In terms of charm, the main thing Old Colorado City has always had going for it is the bounty of businesses located inside converted Victorian homes. People love the warmth of quiet, tall-ceilinged bedrooms turned dining rooms, often adorned with lace tablecloths to match fine carved-wood adornments.
In the case of the four-month-old Deb's Coffee House, located just off Colorado Avenue, this charm is amplified by a picket fence-enclosed stone patio area. Deb Wallbaum, a former Broadmoor employee of 13 years, also helps the quaint image, as she and her small family staff provide friendly service and frequent check-ins.
The ambience lends well to an uncomplicated menu of standard caf items: sandwiches not unlike ones you might pack yourself for lunch; basic salads with serviceable dressings; tasty, locally made pastry and dessert items from Alpine Chef and Colorado Bread Co.; and, of course, a wide range of drinks in which locally roasted mpire Estate coffee stars.
Just before our first visit, two tourist buses unloaded at Deb's. That rush probably was behind our water request issued twice and never answered, and unwanted whipped cream atop a banana chocolate shake. Both of my dining mates liked their sandwiches: the classic roast beef with cheddar and a very mild horseradish sauce on a French roll, and the spicy turkey with pepperjack and jalapeo mayo on sliced whole grain (both $6.75).
The half sandwich and side salad (also $6.75), however, left me hungry enough to order a veggie breakfast burrito ($3.75 and bearing a respectable pork green chile). The roast beef French dip with house-made au jus rivaled the size of a small deck of cards and disappeared in three bites, while a raspberry vinaigrette barely enlivened a small green mix with a few tomatoes, cucumbers and onions.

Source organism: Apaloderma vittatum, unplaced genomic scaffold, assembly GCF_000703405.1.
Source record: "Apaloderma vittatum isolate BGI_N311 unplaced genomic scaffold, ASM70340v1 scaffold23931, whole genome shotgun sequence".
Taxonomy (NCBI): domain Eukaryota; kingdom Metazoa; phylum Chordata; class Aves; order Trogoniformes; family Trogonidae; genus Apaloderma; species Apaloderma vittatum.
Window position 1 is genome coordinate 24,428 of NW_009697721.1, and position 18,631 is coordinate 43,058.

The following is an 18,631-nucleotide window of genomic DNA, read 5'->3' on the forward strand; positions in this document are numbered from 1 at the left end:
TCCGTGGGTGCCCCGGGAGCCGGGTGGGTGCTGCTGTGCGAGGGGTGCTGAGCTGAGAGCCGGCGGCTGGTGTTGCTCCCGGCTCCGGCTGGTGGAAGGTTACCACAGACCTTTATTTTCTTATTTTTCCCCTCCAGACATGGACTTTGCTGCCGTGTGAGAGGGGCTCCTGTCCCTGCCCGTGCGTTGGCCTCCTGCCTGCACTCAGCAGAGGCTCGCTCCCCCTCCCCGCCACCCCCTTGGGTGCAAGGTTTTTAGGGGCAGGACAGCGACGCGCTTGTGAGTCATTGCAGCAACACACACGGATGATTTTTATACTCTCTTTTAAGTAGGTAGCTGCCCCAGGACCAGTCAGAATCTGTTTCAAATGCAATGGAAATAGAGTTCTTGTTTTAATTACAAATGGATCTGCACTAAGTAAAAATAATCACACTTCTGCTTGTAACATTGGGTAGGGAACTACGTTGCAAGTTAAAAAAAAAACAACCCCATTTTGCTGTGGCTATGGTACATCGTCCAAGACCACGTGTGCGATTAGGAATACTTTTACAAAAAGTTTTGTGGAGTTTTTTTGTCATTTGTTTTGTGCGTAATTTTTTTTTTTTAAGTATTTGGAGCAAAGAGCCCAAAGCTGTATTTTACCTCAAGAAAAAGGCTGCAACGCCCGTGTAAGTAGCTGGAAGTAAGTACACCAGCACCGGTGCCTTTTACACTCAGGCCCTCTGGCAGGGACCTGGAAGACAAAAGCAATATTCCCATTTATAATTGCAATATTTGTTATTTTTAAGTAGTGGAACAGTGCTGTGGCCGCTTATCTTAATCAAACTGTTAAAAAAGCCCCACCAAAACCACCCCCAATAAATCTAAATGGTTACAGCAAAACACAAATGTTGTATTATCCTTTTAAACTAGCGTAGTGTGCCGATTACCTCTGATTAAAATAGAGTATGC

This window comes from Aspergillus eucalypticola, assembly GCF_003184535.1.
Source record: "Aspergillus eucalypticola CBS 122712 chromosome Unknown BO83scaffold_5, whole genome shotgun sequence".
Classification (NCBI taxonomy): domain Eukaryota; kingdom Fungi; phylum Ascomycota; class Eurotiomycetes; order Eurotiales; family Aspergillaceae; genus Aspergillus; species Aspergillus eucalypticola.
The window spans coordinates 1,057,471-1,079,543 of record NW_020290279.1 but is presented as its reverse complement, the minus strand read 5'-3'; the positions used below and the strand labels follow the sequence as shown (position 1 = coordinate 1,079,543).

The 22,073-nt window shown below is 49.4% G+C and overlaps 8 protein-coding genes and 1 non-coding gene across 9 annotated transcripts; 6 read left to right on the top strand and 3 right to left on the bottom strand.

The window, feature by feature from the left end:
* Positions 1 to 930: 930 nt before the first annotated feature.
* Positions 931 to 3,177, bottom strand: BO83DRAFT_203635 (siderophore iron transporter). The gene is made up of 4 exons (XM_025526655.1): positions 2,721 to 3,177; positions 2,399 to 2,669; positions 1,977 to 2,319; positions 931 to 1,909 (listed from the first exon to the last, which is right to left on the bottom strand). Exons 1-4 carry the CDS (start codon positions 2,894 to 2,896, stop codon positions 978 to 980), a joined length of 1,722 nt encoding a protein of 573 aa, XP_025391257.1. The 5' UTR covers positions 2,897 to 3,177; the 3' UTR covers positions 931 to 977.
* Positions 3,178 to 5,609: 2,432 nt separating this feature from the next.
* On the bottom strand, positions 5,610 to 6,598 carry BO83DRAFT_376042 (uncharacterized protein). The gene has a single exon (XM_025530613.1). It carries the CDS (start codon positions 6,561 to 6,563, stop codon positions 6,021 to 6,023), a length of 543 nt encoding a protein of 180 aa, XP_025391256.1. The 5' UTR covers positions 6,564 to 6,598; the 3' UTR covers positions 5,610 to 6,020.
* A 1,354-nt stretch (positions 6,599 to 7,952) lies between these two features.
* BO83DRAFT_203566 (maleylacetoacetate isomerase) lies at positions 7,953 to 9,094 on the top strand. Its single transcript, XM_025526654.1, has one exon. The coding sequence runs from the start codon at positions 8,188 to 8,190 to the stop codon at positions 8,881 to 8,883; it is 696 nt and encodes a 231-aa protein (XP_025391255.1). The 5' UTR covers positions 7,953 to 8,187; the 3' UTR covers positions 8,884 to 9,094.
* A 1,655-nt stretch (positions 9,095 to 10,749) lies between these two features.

Dessert arrived in the form of a nice, flaky-crusted, gooey caramel apple pie topped in vanilla ice cream and a "perfectly adequate" (so said my friend) Boston cream pie (each $3.85). The generous slices proved a stark contrast to my meal.
As for drinks, the "Debbieato" of espresso and steamed milk with caramel syrup ($4.50) topped the borderline too-sweet chai latte ($2.50) and average, aforementioned shake ($3.50). On a follow-up visit, the tropical fruit smoothie ($4), a base of Dr. Smoothie pure emulsified by Deb's addition of milk, tasted like a fresh virgin pia colada yummy. But a mocha and cappuccino (each $3.50) outperformed the lot, the superior, smooth flavor of the coffee shining through.
Deb's Orange Delight salad ($6.50), with generous dried cranberries, walnuts, mandarin slices and croutons, wooed my coworker. It's definitely the dish to go for, best paired with toasted sesame dressing (of nine choices). A decent antipasta salad ($6.75), ordered with balsamic vinaigrette, also arrived stacked, with green and black olives and thin slices of salami. Thankfully, my full-order pastrami sandwich ($6.75) came weighted this time, with folded deli slices and provolone.
A taste of pumpkin pie ($2.85) and a mini cheesecake and clair sampler ($2.25) reconfirmed my impression of the caf as a whole: a good place for a smattering of fine sugar options, edible and drinkable. But as with many places with "coffee" in the name, much of the savory food bows to the foam.